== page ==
Topics: What -- Earth, Where -- Marshall Space Flight Center (MSFC)
Source: http://mix.msfc.nasa.gov/abstracts.php?p=1825
NASA Images
by NASA/Marshall Space Flight Center
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Engineers at Marshall Space Flight Center's Interstellar Propulsion Research department are proposing different solutions to combustion propellants for future space travel. Pictured here is one alternative, the solar sail, depicted through an artist's concept. The idea is, once deployed, the sail will allow solar winds to propel a spacecraft away from Earth and towards its destination. This would allow a spacecraft to travel indefinitely without the need to refuel during its prolong journey....
Topics: What -- Earth, Where -- Marshall Space Flight Center (MSFC), Where -- Louisiana, Where -- New York,...
Source: http://mix.msfc.nasa.gov/abstracts.php?p=2463
NASA Images
by NASA/Marshall Space Flight Center
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After the Overnight Scentsation rose plant's return to Earth, IFF scientists found a significant change in some of the chemical components occured while in microgravity.
Topic: What -- Earth
Source: http://mix.msfc.nasa.gov/abstracts.php?p=182
NASA Images
by NASA/Marshall Space Flight Center
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This Quick Time Movie shows lightening strikes as observed from aboard a Space Shuttle. Crew Earth Observations record Earth surface changes over time, as well as more fleeting events such as storms, floods, fires, and volcanic eruptions. Earth science and weather studies are an important ongoing function of NASA and its affiliates.
Topics: What -- Space Shuttle Orbiter, What -- Earth
Source: http://mix.msfc.nasa.gov/abstracts.php?p=3169
NASA Images
by NASA/Marshall Space Flight Center
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The 16th American assembly flight and 112th overall American flight to the International Space Station (ISS) launched on November 23, 2002 from Kennedy's launch pad 39A aboard the Space Shuttle Orbiter Endeavour STS-113. Mission objectives included the delivery of the Expedition Six Crew to the ISS, the return of Expedition Five crew back to Earth, the delivery of the Crew Equipment Translation Aid (CETA) cart to the ISS, and the installation and activation of the Port 1 Integrated Truss...
Topics: What -- International Space Station (ISS), What -- Space Shuttle Orbiter, What -- Endeavour, What...
Source: http://mix.msfc.nasa.gov/abstracts.php?p=2797
NASA Images
by NASA/Marshall Space Flight Center
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As the construction continued on the International Space Station (ISS), STS-118 astronaut and mission specialist Rick Mastracchio participated in the second session of Extra Vehicular Activity (EVA) for the mission. Assisting Mastracchio was Canadian Space Agency representative Dave Williams (out of frame). During the 6 hour, 28 minute space walk, the two removed a faulty control moment gyroscope (CMG-3) and installed a new CMG into the Z1 truss. The failed CMG will remain in its temporary...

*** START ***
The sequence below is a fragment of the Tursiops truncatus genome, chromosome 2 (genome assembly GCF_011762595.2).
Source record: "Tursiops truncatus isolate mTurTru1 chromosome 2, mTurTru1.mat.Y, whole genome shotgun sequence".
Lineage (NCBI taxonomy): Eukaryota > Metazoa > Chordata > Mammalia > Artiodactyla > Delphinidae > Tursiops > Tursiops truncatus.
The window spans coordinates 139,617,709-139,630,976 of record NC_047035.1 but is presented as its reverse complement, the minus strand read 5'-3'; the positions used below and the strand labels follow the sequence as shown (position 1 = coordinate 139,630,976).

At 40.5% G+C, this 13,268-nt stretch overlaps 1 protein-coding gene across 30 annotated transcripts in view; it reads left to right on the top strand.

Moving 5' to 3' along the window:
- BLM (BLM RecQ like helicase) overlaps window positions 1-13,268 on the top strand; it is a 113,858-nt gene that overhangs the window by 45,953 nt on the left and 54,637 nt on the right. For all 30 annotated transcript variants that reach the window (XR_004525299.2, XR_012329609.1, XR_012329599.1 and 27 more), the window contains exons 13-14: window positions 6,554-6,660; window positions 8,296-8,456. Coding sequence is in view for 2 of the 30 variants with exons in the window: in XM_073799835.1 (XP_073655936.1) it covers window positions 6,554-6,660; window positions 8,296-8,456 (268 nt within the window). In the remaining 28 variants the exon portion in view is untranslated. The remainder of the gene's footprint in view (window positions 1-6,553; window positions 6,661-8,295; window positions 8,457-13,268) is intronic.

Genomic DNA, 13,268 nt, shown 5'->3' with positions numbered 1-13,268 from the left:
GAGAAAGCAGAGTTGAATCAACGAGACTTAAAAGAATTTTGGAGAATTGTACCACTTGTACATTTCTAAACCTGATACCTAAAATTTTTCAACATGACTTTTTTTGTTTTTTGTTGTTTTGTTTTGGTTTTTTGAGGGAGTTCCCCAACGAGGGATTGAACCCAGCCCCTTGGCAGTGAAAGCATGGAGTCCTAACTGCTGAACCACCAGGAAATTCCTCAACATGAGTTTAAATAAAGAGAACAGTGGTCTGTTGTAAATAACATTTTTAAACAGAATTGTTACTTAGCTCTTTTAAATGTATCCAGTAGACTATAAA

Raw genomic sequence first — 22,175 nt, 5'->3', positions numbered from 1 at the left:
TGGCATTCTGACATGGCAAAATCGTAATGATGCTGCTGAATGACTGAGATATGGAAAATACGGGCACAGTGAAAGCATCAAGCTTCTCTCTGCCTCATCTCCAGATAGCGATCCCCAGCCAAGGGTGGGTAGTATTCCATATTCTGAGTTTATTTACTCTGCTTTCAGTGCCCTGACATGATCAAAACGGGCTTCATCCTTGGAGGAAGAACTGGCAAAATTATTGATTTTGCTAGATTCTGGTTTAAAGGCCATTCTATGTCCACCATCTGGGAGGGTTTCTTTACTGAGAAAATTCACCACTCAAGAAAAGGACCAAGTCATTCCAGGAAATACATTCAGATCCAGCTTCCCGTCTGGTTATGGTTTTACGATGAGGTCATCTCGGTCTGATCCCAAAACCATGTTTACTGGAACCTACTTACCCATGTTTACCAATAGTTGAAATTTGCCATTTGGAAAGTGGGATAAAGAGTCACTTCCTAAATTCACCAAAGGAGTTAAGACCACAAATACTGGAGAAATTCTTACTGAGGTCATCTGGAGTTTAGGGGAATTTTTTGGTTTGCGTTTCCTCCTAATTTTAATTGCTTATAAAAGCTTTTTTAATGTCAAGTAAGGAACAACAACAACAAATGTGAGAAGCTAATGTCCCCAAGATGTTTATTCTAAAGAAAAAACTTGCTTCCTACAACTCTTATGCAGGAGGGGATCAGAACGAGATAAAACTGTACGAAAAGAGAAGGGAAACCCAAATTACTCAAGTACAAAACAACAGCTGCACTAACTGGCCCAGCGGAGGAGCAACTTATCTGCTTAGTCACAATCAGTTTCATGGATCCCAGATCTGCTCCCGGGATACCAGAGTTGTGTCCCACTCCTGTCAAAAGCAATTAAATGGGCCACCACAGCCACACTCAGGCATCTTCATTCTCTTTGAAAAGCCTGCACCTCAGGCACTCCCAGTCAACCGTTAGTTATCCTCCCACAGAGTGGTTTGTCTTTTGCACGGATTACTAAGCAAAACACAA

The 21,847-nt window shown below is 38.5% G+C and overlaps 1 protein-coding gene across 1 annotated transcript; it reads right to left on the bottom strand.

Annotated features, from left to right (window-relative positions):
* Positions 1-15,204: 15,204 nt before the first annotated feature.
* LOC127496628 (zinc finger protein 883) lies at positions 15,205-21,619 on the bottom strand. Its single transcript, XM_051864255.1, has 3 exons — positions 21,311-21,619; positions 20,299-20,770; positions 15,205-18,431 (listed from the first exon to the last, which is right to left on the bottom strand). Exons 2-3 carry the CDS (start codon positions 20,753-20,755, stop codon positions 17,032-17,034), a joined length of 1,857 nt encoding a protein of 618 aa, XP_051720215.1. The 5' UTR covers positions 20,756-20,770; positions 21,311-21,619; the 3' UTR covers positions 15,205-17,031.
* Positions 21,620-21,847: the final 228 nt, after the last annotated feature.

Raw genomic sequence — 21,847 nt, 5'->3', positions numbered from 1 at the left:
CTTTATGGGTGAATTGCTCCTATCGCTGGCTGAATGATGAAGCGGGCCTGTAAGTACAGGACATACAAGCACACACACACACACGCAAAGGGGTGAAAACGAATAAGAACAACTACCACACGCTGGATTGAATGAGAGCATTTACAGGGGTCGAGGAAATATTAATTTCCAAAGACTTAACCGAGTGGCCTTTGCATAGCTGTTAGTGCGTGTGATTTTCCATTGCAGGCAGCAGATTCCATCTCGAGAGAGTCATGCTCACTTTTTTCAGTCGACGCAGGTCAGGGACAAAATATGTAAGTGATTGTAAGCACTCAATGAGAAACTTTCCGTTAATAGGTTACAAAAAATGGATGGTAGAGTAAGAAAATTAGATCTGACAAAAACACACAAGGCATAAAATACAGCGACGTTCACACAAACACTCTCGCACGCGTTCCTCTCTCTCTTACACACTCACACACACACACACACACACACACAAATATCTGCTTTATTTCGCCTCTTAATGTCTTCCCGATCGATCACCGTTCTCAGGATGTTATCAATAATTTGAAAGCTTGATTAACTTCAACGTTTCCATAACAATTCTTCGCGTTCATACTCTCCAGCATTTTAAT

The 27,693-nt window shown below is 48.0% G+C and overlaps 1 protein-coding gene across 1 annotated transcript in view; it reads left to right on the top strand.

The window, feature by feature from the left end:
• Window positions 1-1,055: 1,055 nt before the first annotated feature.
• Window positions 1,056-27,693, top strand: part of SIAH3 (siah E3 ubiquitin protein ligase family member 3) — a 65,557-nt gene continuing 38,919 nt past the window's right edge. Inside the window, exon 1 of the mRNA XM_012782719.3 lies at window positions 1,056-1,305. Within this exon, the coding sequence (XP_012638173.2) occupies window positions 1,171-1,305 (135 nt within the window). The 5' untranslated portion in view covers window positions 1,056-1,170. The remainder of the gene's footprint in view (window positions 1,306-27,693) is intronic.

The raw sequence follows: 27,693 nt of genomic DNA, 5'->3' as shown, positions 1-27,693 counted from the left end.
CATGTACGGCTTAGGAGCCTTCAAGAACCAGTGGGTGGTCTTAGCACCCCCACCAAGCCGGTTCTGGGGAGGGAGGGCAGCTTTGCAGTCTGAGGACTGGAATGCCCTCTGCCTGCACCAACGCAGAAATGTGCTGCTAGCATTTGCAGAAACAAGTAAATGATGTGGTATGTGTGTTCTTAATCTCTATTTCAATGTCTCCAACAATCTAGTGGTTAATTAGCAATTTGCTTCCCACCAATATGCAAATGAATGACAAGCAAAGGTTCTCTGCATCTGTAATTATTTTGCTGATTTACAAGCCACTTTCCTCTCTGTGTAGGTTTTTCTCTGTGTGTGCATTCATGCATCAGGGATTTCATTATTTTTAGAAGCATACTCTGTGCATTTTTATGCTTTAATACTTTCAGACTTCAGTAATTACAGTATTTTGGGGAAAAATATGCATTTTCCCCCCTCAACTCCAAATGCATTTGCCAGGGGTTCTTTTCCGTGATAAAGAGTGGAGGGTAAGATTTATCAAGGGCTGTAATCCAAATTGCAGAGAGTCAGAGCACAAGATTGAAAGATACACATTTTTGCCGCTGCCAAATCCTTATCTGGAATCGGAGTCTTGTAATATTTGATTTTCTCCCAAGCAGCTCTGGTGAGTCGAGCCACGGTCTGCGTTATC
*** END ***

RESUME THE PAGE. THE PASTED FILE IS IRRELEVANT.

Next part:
Topics: What -- International Space Station (ISS), What -- STS-118, What -- Earth
Source: http://mix.msfc.nasa.gov/abstracts.php?p=4165
NASA Images
by NASA/Marshall Space Flight Center
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The high-tech art of digital signal processing (DSP) was pioneered at NASA's Jet Propulsion Laboratory (JPL) in the mid-1960s for use in the Apollo Lunar Landing Program. Designed to computer enhance pictures of the Moon, this technology became the basis for the Landsat Earth resources satellites and subsequently has been incorporated into a broad range of Earthbound medical and diagnostic tools. DSP is employed in advanced body imaging techniques including Computer-Aided Tomography, also known...
Topics: What -- Moon, What -- Landsat, What -- Earth, What -- MRI, What -- Beam, Where -- Jet Propulsion...
Source: http://mix.msfc.nasa.gov/abstracts.php?p=1833
NASA Images
by NASA/Marshall Space Flight Center
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The Zvezda Service Module, the first Russian contribution and third element to the International Space Station (ISS), is shown under construction in the Krunichev State Research and Production Facility (KhSC) in Moscow. Russian technicians work on the module shortly after it completed a pressurization test. In the foreground is the forward portion of the module, including the spherical transfer compartment and its three docking ports. The forward port docked with the cornected Functional Cargo...